Federal Law Enforcement Busts Nearly 200 People in $2.7B Health Care Fraud Crackdown

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By Steve Neavling

The Justice Department has charged nearly 200 people, including doctors, nurses and other medical professionals, in health care fraud schemes that totaled $2.7 billion in false claims.

Attorney General Merrick Garland announced Thursday that 193 people have been charged as part of a coordinated nationwide law enforcement action. 

Federal law enforcement also seized more than $231 million in cash, luxury vehicles, gold and other assets. 

“It does not matter if you are a trafficker in a drug cartel or a corporate executive or medical professional employed by a health care company, if you profit from the unlawful distribution of controlled substances, you will be held accountable,” Garland said in a statement. “The Justice Department will bring to justice criminals who defraud Americans, steal from taxpayer-funded programs, and put people in danger for the sake of profits.”

The charges include a $900 million scheme in Arizona that targeted dying patients, the unlawful distribution of millions of Adderall pills and more than $1.1 billion in telemedicine and laboratory fraud. 

“Health care fraud affects every American,” Principal Deputy Assistant Attorney General Nicole M. Argentieri, head of the Justice Department’s Criminal Division, said. “It siphons off hard-earned tax dollars meant to provide care for the vulnerable and disabled. In doing so, it also raises the cost of care for all patients. Even worse, as the prosecutions we announce today underscore, health care fraud can harm patients and fuel addiction. The Criminal Division is committed to rooting out health care fraud, wherever it may be found, no matter who commits it.  And we are using more tools than ever before to uncover misconduct and hold wrongdoers to account, whether they are executives in corner offices or doctors who violate their oaths.”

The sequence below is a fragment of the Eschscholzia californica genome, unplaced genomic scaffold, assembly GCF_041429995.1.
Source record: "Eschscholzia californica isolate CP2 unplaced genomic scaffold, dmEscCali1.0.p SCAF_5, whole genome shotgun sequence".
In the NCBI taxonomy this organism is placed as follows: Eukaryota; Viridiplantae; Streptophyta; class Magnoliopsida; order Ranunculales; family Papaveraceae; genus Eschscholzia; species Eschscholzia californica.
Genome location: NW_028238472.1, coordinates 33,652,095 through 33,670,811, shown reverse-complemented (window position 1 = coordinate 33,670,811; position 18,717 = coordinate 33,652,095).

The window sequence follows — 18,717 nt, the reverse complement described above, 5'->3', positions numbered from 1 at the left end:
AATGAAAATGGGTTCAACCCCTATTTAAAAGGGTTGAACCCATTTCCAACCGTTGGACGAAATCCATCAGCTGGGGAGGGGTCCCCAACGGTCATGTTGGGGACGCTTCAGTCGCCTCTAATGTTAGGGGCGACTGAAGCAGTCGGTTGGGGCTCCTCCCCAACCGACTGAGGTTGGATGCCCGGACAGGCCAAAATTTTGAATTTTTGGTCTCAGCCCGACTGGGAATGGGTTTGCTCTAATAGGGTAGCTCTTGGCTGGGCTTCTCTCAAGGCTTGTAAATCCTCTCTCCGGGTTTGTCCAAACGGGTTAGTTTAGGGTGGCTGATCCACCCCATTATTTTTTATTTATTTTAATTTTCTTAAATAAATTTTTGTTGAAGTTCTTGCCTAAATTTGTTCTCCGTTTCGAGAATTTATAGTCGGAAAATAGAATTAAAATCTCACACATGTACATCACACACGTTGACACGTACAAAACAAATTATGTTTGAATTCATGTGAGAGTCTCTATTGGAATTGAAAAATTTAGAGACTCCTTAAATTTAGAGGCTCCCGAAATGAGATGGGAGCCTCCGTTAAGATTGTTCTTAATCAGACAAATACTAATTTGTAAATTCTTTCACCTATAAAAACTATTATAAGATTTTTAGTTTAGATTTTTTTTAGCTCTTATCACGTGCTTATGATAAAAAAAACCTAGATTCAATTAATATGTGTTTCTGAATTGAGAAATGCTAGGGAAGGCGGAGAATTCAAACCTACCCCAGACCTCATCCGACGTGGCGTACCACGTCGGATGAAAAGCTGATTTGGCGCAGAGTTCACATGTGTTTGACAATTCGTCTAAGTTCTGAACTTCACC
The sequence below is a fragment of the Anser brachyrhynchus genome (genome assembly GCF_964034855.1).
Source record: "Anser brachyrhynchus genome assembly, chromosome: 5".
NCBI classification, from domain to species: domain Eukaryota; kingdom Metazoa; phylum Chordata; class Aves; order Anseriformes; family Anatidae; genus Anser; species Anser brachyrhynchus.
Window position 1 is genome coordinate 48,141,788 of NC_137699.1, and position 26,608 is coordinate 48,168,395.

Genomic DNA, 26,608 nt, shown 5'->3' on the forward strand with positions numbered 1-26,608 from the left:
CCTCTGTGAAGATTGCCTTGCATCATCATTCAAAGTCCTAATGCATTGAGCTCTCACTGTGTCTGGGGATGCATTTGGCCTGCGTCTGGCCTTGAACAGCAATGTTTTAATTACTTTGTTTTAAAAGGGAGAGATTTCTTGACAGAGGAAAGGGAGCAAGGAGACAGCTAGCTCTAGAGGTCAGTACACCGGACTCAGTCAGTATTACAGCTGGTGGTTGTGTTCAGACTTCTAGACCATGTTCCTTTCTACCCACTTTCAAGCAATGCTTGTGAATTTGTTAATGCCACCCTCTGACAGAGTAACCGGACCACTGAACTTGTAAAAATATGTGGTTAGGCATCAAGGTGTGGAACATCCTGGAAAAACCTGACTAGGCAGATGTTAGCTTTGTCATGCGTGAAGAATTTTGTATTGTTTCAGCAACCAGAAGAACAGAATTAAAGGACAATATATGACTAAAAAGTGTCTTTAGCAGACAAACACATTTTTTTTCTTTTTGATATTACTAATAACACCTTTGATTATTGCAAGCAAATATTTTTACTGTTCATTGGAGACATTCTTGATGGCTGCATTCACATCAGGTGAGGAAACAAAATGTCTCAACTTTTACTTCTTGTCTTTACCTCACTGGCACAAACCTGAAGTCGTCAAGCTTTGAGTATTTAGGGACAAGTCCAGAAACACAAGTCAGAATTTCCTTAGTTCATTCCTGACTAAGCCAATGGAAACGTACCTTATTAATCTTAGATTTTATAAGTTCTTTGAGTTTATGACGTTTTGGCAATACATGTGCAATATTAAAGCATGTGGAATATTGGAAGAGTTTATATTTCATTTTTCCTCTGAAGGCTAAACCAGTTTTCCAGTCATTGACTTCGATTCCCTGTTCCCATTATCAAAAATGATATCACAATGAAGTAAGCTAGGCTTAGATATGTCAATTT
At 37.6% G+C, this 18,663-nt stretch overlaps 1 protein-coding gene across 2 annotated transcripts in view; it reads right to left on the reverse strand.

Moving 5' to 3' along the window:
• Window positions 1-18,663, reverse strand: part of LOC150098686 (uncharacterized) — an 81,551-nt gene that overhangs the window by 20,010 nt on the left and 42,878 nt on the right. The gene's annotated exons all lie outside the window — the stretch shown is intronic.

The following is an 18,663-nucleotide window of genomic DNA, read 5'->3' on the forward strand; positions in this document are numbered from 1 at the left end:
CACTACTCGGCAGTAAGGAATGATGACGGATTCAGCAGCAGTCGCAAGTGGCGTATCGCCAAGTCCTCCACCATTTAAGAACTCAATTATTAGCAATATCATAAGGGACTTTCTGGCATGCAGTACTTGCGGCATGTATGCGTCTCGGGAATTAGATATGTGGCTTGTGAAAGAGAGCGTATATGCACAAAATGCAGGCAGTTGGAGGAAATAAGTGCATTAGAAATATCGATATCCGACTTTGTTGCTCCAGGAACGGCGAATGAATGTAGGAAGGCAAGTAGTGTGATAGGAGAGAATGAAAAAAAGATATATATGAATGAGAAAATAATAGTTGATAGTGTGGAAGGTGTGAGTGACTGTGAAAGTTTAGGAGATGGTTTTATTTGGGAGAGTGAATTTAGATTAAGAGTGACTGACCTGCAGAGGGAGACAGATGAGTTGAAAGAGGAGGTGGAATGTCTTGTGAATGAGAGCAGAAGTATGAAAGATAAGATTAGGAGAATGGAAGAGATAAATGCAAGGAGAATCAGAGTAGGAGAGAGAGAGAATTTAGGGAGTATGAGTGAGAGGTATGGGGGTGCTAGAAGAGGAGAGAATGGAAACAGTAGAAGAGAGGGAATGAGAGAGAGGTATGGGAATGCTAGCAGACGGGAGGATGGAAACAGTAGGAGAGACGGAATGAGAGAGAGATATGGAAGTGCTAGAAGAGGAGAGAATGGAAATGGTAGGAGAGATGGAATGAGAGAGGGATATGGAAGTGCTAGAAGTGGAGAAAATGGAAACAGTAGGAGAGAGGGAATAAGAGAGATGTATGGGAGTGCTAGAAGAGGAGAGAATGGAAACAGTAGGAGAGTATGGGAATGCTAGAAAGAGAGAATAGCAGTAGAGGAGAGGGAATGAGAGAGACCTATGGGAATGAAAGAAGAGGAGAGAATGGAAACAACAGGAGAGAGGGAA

The investigation was led by the Health Care Fraud Unit of the Criminal Division’s Fraud Section. Also involved were the FBI, DEA, U.S. attorneys’ offices and the Department of Health and Human Services Office of Inspector General.

“We will not tolerate fraud that preys on patients who need and deserve high quality health care,” HHS-OIG Inspector General Christi A. Grimm said. “The hard work of the HHS-OIG team and our outstanding law enforcement partners makes today’s action possible. We must protect taxpayer dollars and keep Americans safe from harms to their health, privacy, and financial well-being.”

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